July 23, 2018, 2:07 am
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PNOC offers Limay land for Petron expansion

Petron Corp. is considering an offer by the Philippine National Oil Co. (PNOC) for additional land in Limay, Bataan to accommodate the oil firm’s planned expansion of its refinery capacity.

Ramon Ang, Petron president and chief executive officer, said   PNOC offered the property “if we need an expansion of the refinery.”

Ang said he would consider an expansion in the current location rather than build another one in an entirely new area due to its advantages in terms of cost and timeframe for completion.

“They (PNOC) provided us  the figures, asked us if we need an expansion of the refinery and if the rate is acceptable to us,” said Ang.

 At present, Petron is operating a 180,000 barrel-per-day (bpd) refinery in the said location.

 “We are planning to expand the refinery from 180,000 bpd to 300,000 bpd. The land required for this expansion is about 100 hectares, of which some can come from PNOC and most of the other properties are owned by other people. If we can acquire it by lease or acquisition from other people, we will consider to expand the refinery,” Ang said.

“I cannot speculate the cost of land (needed for the project). However, a new refinery with a capacity of 200,000 bpd will likely cost about $15 to $20 billion compared to a budget of $5 to $10 billion if we put up a 100,000 bpd in the old site,” Ang added.

Ang also said Petron is  aware that some properties being offered by PNOC for the expansion are occupied by informal settlers.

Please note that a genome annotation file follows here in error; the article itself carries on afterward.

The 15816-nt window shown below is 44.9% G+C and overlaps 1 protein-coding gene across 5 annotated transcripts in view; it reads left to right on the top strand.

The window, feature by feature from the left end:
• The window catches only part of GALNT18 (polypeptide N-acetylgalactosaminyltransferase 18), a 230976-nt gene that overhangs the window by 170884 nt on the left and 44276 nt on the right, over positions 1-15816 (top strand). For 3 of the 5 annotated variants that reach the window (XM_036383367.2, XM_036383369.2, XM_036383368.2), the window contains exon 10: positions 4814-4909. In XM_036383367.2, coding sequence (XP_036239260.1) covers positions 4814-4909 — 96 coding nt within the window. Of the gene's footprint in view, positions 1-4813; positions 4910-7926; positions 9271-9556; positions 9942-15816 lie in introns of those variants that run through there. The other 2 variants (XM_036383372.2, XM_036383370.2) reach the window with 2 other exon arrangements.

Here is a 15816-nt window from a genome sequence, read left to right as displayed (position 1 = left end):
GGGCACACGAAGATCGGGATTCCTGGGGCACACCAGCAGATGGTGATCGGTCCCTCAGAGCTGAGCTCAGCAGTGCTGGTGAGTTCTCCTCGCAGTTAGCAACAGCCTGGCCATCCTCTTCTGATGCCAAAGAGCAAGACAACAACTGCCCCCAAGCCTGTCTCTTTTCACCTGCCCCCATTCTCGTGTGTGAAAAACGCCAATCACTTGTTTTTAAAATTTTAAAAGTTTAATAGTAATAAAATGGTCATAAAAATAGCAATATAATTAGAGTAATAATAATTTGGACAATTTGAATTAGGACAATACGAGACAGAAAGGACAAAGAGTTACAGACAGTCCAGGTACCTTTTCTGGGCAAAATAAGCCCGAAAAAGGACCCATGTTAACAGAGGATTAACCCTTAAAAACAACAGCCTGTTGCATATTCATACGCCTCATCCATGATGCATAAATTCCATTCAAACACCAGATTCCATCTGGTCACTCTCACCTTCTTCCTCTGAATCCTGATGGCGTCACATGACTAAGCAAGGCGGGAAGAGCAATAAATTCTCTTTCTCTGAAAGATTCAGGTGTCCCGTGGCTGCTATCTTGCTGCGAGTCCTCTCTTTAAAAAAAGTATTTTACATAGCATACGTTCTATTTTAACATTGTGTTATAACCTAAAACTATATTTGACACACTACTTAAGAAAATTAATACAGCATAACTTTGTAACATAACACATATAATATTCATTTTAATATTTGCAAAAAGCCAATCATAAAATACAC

He said Petron is willing to spend money and negotiate with the latter for a relocation program.

 If the company pushes through with its planned refinery expansion, its capability will be close to the Philippines’ 350,000 bpd requirement for oil.

Petron and PNOC are currently mired 

 Ang said Petron has already contacted PNOC several times on the issue of the renewal of expiring land lease contracts for the properties owned by government covering 67 service stations and 24 bulk plants that are set to expire August next year.
“We have an automatic renewal under the contract so we don’t really need to talk to them. We sat down with them, we gave them (the) latest appraisal report. We are willing to increase the rent and discuss but if they want us to waive all our rights, we will not agree,” Ang said. 

But he added  government must honor its contracts  with investors because sudden changes to rules are discouraging business opportunities.

 “To assure foreign investors, it was indicated in the contract that there will be an automatic renewal as a protection even if government policies change. Why are they (PNOC) asking us now a waiver? If we cannot be satisfied, we go to the higher court or authority,” Ang added.
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